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  • Kelly Guerrero

How to Care for your FL Lawn during January

In summer or winter, curb appeal is the first thing most people notice about a Florida home. While grasses in other parts of the country may go dormant in the winter, Florida’s warm-season grasses, primarily St. Augustine, do not go into a true dormant state. Leaf production is reduced to a point where mowing is only required every two to three weeks, unlike in the summertime when the grass needs to be mowed every five to seven days. Landscapes still require turf fertility and pest management throughout the cool season. In fact, fall and winter fertilization has become even more important in some parts of Florida where some misguided local municipalities have imposed harsh and agronomically unsound restrictions on summer fertilization. These restrictions cause lawns and shrubs to become nutrient deficient and less healthy, which in turn make them more susceptible to catastrophic damage should pests, or a frost or unseasonably cold weather occur.


The cooler months are also a good time to manage large plantings in the landscape. This is the time for installation or transplanting trees and woody ornamental shrubs because the months of cooler weather are less stressful on the trees and shrubs and root growth is enhanced. Applications of nitrogen sources from organic biosolids are beneficial to aid in root production. Getting shrubs and trees established early in the year is essential for survival before the typically dry season in April and May.  If you're thinking about revamping your landscape or moving some of your larger shrubs and ornamentals, now is the time to do that work!  We have a Landscape Designer on staff and we'd love the opportunity to help you love your landscape!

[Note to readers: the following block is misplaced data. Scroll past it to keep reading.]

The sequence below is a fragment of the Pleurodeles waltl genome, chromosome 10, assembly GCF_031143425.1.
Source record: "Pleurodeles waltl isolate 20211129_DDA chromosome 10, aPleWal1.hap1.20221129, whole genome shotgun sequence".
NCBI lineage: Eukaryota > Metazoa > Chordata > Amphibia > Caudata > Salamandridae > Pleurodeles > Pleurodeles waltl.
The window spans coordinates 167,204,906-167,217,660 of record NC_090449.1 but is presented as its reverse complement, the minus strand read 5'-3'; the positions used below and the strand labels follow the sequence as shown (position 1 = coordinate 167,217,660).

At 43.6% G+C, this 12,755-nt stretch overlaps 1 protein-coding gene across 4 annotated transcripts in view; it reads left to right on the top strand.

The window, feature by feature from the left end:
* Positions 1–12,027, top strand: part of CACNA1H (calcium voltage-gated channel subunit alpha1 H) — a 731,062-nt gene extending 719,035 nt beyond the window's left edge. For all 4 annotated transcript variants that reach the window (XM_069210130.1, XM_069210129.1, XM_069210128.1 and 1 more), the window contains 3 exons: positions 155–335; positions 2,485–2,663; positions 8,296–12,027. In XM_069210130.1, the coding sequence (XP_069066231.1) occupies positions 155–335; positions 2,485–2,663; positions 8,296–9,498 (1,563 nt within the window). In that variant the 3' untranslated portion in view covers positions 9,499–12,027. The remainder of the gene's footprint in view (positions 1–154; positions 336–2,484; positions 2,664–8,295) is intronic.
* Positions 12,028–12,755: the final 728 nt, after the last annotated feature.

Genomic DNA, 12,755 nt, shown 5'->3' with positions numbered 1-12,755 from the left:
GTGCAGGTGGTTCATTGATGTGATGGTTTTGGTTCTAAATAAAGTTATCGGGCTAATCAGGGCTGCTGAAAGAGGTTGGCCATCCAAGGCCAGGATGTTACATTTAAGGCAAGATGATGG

The cooler temperature range is perfect for the development and growth of fungal pests and is often exacerbated by excessive irrigation as some continue with summer irrigation schedules.  We recommend watering about once a week during this season due to the lower temperatures and less water is lost to evaporation.  Sometimes when a cold front comes through we'll get a large amount of rain (More than one Inch).  When that happens, you're generally safe to skip irrigation schedules for that week. Because the Florida winter is mild, insects don’t die off to re-emerge in the spring. Insect damage to landscape shrubbery continues throughout the winter, particularly scales and spider mites. Aphids and thrips also contribute to cause damage. While the number of these insect pests may be somewhat reduced due to their slower reproduction during the cooler weather, they are a constant threat. Even after some of our coldest periods on record, Floridians often find cold damaged shrubbery with seemingly healthy insects or spider mites feeding on whatever foliage is

available after a frost.

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